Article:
Inductively coupled plasma atomic emission spectroscopy applied to the analysis of wear metals in lubricating oil and related studies.

Persistent Link:
http://hdl.handle.net/10150/185307
Title:
Inductively coupled plasma atomic emission spectroscopy applied to the analysis of wear metals in lubricating oil and related studies.
Author:
Freelin, Julie Michelle.
Issue Date:
1990
Publisher:
The University of Arizona.
Rights:
Copyright © is held by the author. Digital access to this material is made possible by the University Libraries, University of Arizona. Further transmission, reproduction or presentation (such as public display or performance) of protected items is prohibited except with permission of the author.
Abstract:
The accurate determination of wear metals in lubricating fluids is of great potential value in the proper maintainence of all types of machinery. Savings of both time and money have been reported in the military and civilian sectors following the implementation of routine wear metal screening in lubricating oils. Current methods are known to discriminate against metals present in the form of particulates. The first part of this dissertation focusses on the direct determination of wear metals in lubricating oils by atomic emission spectroscopy utilizing an inverted inductively coupled plasma as a source. Data are presented which show the effects of power and viewing position on the signal intensity of a variety of sized iron particulate samples in lubricating oil. The second part of this dissertation describes the characterization of a relatively new spectroscopic source--the dual inductively coupled plasma (DICP). The DICP increases the residence time of the analyte in the source by extending the physical length of the plasma discharge and providing two energy deposition regions. Emission intensity, electron density, ion-to-atom intensity ratios, and calculated temperatures are used to compare the DICP with standard inductively coupled plasmas recorded in the literature.
Type:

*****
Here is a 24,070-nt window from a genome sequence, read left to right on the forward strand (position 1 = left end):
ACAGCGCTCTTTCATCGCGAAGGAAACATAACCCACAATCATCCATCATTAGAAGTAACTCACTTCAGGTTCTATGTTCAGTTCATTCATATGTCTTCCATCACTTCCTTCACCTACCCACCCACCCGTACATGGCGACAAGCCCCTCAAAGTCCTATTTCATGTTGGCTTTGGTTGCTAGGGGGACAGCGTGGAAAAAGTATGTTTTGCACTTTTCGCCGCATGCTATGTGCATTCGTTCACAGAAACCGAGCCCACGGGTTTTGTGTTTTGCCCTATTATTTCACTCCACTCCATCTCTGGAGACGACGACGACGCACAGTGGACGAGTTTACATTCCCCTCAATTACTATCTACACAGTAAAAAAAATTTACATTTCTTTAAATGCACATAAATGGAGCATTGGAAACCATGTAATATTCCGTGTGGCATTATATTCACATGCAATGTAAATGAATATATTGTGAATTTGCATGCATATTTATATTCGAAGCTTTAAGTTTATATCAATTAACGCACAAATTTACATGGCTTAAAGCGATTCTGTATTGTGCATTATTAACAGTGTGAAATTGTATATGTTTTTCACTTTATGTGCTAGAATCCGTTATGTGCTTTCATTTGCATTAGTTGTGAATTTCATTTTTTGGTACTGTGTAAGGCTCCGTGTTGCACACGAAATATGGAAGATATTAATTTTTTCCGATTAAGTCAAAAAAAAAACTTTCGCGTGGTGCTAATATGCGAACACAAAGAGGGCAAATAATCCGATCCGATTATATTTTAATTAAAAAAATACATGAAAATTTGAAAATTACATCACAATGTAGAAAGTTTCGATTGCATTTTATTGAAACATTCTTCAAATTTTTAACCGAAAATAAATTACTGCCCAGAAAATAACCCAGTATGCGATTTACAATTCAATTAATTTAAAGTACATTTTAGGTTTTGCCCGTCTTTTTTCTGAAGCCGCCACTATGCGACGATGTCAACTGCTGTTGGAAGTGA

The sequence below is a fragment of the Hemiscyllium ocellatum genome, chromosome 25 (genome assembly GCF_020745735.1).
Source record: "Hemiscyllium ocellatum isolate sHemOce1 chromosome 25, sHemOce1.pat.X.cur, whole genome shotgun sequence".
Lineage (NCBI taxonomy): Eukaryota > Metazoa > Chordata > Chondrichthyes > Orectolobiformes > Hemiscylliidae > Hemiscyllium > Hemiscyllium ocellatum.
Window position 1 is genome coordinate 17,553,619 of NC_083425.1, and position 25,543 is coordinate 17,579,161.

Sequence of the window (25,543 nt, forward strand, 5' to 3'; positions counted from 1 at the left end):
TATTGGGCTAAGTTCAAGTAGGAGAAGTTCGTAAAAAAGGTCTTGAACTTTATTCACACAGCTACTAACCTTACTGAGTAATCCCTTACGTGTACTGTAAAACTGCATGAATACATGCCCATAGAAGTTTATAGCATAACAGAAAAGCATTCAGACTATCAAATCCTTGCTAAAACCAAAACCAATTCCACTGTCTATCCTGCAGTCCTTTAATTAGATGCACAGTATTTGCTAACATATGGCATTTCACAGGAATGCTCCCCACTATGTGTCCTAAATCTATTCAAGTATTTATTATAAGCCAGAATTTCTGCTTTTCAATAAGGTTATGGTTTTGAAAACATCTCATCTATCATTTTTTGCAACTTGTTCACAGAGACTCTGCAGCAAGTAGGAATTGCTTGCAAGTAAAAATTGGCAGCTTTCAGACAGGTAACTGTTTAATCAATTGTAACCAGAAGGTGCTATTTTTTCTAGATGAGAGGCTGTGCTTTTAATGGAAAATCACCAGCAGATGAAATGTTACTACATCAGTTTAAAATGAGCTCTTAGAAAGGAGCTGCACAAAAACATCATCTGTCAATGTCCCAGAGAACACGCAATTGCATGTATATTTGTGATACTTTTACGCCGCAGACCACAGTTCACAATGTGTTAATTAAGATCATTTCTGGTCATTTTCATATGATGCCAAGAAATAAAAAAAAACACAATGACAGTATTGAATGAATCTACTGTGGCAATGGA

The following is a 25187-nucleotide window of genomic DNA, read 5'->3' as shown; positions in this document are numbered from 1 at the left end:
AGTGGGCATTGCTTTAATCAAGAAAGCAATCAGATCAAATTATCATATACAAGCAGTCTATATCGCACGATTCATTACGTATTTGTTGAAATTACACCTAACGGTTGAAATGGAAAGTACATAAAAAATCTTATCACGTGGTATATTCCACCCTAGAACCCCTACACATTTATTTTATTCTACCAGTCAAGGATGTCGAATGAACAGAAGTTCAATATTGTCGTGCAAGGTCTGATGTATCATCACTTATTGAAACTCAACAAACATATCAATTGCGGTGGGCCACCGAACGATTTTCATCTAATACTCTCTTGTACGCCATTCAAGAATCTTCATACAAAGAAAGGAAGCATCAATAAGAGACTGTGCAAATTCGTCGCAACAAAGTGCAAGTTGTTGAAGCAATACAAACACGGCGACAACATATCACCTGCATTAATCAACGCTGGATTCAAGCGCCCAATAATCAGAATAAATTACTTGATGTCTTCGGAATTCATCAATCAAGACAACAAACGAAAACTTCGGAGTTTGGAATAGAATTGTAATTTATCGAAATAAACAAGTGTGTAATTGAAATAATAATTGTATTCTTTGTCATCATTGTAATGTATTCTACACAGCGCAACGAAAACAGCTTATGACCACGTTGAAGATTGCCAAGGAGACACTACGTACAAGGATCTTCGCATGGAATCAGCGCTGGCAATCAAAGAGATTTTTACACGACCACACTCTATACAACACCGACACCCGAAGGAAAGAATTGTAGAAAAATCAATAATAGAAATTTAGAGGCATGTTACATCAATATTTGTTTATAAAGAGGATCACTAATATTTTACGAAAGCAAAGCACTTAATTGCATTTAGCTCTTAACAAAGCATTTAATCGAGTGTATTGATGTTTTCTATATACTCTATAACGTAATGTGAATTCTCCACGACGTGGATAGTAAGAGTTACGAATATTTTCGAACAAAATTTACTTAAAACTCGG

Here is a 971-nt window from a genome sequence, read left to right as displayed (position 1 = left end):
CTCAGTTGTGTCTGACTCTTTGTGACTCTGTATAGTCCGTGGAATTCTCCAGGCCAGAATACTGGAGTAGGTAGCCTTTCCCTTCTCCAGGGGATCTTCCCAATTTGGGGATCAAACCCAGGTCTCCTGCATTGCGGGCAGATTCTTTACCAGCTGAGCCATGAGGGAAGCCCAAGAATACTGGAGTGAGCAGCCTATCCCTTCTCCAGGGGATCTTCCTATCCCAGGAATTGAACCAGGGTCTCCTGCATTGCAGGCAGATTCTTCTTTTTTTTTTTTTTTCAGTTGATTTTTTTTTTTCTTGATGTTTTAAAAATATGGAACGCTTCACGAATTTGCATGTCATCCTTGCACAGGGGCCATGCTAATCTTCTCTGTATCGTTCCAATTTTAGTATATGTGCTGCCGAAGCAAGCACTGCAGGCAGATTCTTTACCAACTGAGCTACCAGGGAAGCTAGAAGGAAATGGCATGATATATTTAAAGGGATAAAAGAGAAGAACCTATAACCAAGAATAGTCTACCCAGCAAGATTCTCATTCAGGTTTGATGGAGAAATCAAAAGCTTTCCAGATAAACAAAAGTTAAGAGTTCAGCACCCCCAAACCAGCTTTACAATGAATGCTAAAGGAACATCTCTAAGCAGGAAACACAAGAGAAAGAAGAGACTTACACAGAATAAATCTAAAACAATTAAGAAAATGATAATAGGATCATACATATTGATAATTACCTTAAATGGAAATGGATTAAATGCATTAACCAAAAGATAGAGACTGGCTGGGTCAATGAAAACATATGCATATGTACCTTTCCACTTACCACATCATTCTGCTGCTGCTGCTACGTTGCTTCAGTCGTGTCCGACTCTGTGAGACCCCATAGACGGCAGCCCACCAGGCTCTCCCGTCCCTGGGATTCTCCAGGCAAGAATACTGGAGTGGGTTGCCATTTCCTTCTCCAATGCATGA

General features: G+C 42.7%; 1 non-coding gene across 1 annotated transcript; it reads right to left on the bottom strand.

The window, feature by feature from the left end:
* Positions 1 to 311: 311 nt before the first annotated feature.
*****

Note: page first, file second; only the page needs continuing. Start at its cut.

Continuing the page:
text; Dissertation-Reproduction (electronic)
Keywords:
Mechanical wear; Metals -- Testing; Atomic emission spectroscopy
Degree Name:
Ph.D.
Degree Level:
doctoral
Degree Program:
Chemistry; Graduate College
Degree Grantor:
University of Arizona
Advisor:
Denton, M.B.

Full metadata record

DC FieldValue Language
dc.language.isoenen_US
dc.titleInductively coupled plasma atomic emission spectroscopy applied to the analysis of wear metals in lubricating oil and related studies.en_US
dc.creatorFreelin, Julie Michelle.en_US
dc.contributor.authorFreelin, Julie Michelle.en_US
dc.date.issued1990en_US
dc.publisherThe University of Arizona.en_US
dc.rightsCopyright © is held by the author. Digital access to this material is made possible by the University Libraries, University of Arizona. Further transmission, reproduction or presentation (such as public display or performance) of protected items is prohibited except with permission of the author.en_US
dc.description.abstractThe accurate determination of wear metals in lubricating fluids is of great potential value in the proper maintainence of all types of machinery. Savings of both time and money have been reported in the military and civilian sectors following the implementation of routine wear metal screening in lubricating oils. Current methods are known to discriminate against metals present in the form of particulates. The first part of this dissertation focusses on the direct determination of wear metals in lubricating oils by atomic emission spectroscopy utilizing an inverted inductively coupled plasma as a source. Data are presented which show the effects of power and viewing position on the signal intensity of a variety of sized iron particulate samples in lubricating oil. The second part of this dissertation describes the characterization of a relatively new spectroscopic source--the dual inductively coupled plasma (DICP). The DICP increases the residence time of the analyte in the source by extending the physical length of the plasma discharge and providing two energy deposition regions. Emission intensity, electron density, ion-to-atom intensity ratios, and calculated temperatures are used to compare the DICP with standard inductively coupled plasmas recorded in the literature.en_US
dc.typetexten_US
dc.typeDissertation-Reproduction (electronic)en_US
dc.subjectMechanical wearen_US
dc.subjectMetals -- Testingen_US
dc.subjectAtomic emission spectroscopyen_US
thesis.degree.namePh.D.en_US
thesis.degree.leveldoctoralen_US
thesis.degree.disciplineChemistryen_US
thesis.degree.disciplineGraduate Collegeen_US
thesis.degree.grantorUniversity of Arizonaen_US
dc.contributor.advisorDenton, M.B.en_US
dc.contributor.committeememberBurke, M.F.en_US
dc.contributor.committeememberFernando, Q.en_US
dc.contributor.committeememberSalzman, W.R.en_US
dc.contributor.committeememberVemulapalli, G.K.en_US
dc.identifier.proquest9114055en_US
dc.identifier.oclc706489132en_US
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